Children with attention deficit hyperactivity disorder often have a hard time making and keeping friends. Often, they lack the ability or the attention span to carry on a conversation of more than one or two exchanges or they exhibit socially inappropriate behavior that sets them apart from their peers. However, parents who watch their children closely and then explicitly teach social skills to their children can help them improve social behavior and make friends.
Children with ADHD often have social skill deficits that contribute to difficulties in relationships with their peers. These children lack the ability to identify, imitate and copy appropriate social behavior. For example, they may be immature, verbally aggressive or rudely interrupt other children's conversations. They may also stand too physically close to other children. Children who seem to make friends easily are able to make and maintain eye contact, regulate the volume of their voice and keep an appropriate distance from others. Children who are inattentive do not interact long enough to notice or interpret facial expressions or understand nuances in language. The National Center for Biotechnology Information (NCBI) reports that approximately 50 to 60 percent of children with ADHD are rejected by their peers.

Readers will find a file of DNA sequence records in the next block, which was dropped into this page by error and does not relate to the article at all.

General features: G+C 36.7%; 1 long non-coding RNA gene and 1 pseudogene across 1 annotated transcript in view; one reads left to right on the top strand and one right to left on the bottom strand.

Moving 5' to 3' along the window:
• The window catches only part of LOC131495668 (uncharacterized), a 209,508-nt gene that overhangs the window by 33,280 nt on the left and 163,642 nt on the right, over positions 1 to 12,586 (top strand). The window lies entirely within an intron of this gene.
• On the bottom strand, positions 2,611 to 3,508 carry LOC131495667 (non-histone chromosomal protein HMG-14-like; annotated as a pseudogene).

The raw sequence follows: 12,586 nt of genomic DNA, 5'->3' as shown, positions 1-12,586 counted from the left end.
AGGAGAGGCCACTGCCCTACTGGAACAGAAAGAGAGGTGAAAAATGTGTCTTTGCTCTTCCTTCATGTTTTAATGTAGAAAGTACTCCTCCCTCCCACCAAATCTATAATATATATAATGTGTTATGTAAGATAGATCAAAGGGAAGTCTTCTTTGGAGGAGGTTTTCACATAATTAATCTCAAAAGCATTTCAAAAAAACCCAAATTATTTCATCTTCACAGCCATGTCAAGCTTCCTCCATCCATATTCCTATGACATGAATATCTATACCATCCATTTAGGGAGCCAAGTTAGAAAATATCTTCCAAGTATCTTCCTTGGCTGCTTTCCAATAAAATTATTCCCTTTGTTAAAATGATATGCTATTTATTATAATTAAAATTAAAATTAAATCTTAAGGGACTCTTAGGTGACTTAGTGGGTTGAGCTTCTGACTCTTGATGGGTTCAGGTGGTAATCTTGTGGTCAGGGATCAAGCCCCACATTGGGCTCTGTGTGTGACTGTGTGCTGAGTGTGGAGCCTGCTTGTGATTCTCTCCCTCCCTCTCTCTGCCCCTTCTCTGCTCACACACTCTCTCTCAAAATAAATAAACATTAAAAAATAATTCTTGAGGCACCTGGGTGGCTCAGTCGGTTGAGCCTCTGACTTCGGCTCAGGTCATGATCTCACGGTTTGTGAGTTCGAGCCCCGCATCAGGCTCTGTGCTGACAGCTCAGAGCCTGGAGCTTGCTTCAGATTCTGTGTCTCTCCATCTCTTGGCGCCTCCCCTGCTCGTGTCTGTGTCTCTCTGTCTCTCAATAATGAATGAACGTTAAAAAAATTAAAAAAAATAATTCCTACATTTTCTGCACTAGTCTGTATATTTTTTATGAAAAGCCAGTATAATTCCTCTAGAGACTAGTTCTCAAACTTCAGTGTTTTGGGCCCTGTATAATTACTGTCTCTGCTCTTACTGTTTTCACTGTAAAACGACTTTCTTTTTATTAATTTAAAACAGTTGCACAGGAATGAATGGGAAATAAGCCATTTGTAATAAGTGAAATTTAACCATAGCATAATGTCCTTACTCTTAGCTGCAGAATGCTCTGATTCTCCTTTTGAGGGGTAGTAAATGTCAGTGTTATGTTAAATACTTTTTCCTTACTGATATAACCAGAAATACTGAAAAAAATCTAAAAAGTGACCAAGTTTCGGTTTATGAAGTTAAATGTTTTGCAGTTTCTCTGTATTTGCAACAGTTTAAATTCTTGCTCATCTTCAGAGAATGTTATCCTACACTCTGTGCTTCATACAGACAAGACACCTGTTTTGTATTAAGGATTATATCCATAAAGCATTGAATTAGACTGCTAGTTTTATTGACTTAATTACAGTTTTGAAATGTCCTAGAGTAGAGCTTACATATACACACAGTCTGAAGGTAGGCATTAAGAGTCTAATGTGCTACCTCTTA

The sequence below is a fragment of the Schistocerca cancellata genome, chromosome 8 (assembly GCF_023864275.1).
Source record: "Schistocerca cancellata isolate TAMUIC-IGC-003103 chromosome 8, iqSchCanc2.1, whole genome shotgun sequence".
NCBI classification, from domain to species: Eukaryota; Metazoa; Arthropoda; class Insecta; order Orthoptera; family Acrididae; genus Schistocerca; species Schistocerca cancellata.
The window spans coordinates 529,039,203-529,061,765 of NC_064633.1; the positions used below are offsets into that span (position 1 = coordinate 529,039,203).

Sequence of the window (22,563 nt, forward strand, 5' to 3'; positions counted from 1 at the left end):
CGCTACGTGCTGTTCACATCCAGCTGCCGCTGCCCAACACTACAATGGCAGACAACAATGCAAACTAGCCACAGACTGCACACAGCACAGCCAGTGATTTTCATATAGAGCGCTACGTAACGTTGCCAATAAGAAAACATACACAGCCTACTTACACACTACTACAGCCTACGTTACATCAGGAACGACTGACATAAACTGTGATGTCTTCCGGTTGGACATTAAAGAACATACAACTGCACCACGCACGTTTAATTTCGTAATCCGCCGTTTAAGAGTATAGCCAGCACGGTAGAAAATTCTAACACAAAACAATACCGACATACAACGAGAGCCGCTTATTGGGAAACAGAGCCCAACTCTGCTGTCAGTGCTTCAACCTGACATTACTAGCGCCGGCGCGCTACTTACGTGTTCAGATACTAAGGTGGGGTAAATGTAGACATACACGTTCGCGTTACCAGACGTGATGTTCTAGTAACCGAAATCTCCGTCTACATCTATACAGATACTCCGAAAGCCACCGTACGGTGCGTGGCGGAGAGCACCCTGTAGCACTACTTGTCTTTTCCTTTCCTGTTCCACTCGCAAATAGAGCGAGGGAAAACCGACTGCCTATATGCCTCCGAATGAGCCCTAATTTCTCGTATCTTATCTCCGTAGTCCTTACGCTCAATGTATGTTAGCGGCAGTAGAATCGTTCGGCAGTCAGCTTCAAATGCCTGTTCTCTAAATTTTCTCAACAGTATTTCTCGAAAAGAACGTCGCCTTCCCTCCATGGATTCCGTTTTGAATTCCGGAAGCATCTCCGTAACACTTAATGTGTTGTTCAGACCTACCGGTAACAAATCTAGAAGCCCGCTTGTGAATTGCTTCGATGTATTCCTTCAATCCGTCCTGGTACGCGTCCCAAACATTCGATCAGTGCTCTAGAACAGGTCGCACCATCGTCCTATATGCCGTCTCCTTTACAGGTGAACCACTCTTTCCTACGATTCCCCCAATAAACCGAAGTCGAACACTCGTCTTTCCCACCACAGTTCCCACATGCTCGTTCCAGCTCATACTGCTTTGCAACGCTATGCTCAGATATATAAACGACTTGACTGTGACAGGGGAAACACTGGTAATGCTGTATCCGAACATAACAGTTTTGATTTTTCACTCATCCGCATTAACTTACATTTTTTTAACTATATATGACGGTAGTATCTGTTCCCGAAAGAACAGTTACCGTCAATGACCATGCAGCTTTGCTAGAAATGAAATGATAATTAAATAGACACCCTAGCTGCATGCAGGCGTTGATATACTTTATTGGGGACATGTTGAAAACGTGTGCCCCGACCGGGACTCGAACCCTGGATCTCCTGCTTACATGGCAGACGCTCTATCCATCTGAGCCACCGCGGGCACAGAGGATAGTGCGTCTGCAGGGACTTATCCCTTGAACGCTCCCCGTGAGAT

Children who have poor social skills often suffer from low self-esteem. Children with ADHD are not only socially isolated, but often criticized by parents or teachers for inappropriate behaviors. They may start to feel as if they can not do anything right or that no one will ever like them. According to the NCBI, two-thirds of children with ADHD have an additional psychiatric disorder, such as mood disorder, anxiety problems or conduct disorder. Additionally, children with both ADHD and a learning disability often have greater difficulties making friends than children with only a learning disability.
Making Your Child Aware
Before parents can begin to help their child improve her social skills, they need to make the child aware of how her behavior is affecting how others perceive her. To start, discuss one or two behaviors you'd like to see your child improve -- for example, taking turns or interrupting others. Write the targeted behaviors on a chart and post it where she can see them. Give rewards, such as stickers or points towards a bigger reward for positive social interactions. When you are with your child in a social situation, privately remind her of the skills you are working on that week. Several times a week, set aside time to review your child's progress with her.
Social Skill Groups
If your child has not responded to your attempts to help him make friends, you may want to try a more formalized setting. Formal social skills training can help your child develop strategies for regulating his emotions, making friends and solving social problems. This therapy is often done in a group setting where children can try out their new skills with peers, as well as meet other children with similar difficulties. Social skills groups are sometimes offered within the school, but may also be available through a local therapist or mental health clinic.